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1800s Farm Family Honored for Preservation


Indiana Correspondent

BEDFORD, Ind. — A family with Hoosier roots in farming that date back more than 160 years is being honored for mixing the old with the new in its operation.

             Stan and Ann Armstrong are the 2018 recipients of the John Arnold Award for Rural Preservation.

             The longstanding award given annually by Indiana Landmarks and Indiana Farm Bureau recognizes farmers who preserve and incorporate history into their modern food production capabilities.

             “We have tried to instill a sense of pride and respect in the heritage of this farm to our children and grandchildren.  We hope they will want to continue this legacy,” Ann Armstrong said.

             The Armstrong’s operate Spring Creek Cattle Co. in southern Indiana on ground that’s been in the family since 1855.

             The farm headquarters is an 1873 homestead.             “While we’ve made changes throughout the years to accommodate family needs, we maintained the integrity of the farmhouse, making sure the siding, windows and shutters on the additions match the original house,’’ Stan Armstrong said.

             The large historic barn on the property is used for storing hay and birthing calves. It’s also a holding area for weaned calves and housing machinery. The barn also features the original Fairbank Scale purchased and used in the cattle operations of their ancestors in the 1880s.

             Stan repaired the scale which remains in use today.

             Other examples of their preservation work include using the old corn crib for storing cattle feed and converting the springhouse into space for bee-keeping equipment. The original granary is now a warming room for newborn calves.

             Also maintained are other historic barns and outbuildings added over the past several decades to the farm which now consists of about 225 brood cows, bulls and replacement heifers on more than 1,100 acres in Lawrence County.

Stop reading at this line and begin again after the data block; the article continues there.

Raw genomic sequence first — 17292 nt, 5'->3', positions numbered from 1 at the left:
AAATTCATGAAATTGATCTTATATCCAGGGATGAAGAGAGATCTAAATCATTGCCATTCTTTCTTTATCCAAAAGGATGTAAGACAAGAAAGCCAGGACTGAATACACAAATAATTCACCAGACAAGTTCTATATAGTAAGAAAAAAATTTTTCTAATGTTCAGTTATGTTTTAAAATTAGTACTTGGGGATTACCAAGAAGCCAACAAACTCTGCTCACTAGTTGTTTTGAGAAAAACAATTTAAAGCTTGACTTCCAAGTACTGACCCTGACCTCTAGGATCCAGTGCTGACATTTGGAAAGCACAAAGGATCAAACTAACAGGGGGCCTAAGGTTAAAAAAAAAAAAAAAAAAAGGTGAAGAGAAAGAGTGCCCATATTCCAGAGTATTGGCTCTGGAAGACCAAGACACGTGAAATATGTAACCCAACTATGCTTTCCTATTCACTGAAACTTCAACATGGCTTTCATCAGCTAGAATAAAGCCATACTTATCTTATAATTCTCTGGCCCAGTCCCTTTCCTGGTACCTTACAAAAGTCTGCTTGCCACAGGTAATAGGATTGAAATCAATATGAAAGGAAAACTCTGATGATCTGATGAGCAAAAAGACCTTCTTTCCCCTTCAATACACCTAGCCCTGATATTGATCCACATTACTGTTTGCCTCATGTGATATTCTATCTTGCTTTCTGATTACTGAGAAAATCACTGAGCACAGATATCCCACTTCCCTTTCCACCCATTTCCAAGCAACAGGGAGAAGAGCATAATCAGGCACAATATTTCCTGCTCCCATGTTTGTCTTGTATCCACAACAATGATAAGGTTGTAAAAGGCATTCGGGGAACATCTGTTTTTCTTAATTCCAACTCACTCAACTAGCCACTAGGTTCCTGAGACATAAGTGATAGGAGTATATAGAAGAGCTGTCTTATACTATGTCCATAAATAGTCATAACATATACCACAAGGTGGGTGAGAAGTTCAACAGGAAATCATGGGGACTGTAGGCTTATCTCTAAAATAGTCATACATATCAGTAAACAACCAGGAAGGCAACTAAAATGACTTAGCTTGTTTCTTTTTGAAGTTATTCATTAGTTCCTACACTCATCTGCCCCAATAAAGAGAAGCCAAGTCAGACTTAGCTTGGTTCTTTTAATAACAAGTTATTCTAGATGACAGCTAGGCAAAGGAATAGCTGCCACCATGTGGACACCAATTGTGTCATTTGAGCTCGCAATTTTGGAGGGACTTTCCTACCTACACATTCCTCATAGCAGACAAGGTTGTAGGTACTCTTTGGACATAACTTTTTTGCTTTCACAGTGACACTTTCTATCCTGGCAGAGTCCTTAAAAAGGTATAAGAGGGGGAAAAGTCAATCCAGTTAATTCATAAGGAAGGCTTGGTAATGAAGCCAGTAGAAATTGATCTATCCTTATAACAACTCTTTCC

Tommy Kleckner, director of the Indiana Landmarks’ western office, applauded the couple for continuing to use some of the buildings for their original purpose and finding alternate uses for the other ones.

             Kleckner, who grew up on a farm in Iowa, leads the selection process for choosing the winner of the award.

“They inherited an appreciation for the family’s long agricultural heritage and they’ve passed that appreciation on to their daughters and even their small grandchildren,” he said.

Their daughters, Alex, Sarah and Jennifer, are active on the farm in areas like record keeping and coming up with new product ideas.

For example, they added hops for home and craft breweries to the crop mix on the farm known for its Angus and Angus Simmental cross cattle and alfalfa hay.

Corn and soybeans along with timothy and teff grass are rotated throughout the fields to help maintain good soil content.

Other conservation oriented practices on the farm cited by Indiana Landmarks include regular soil testing, no-till practices to minimize erosion and utilizing wells as watering sources to avoid polluting streams and ponds.

Stan said his great-great-grandfather, John, started the cattle operation with a “frontier work ethic” and desire to make his new farmland into a place to raise his family.

“His descendants have followed that tradition continuously to today,” said Armstrong, noting Ari Armstrong, one of his great-great-grandfather’s sons, went on to raise 19 children.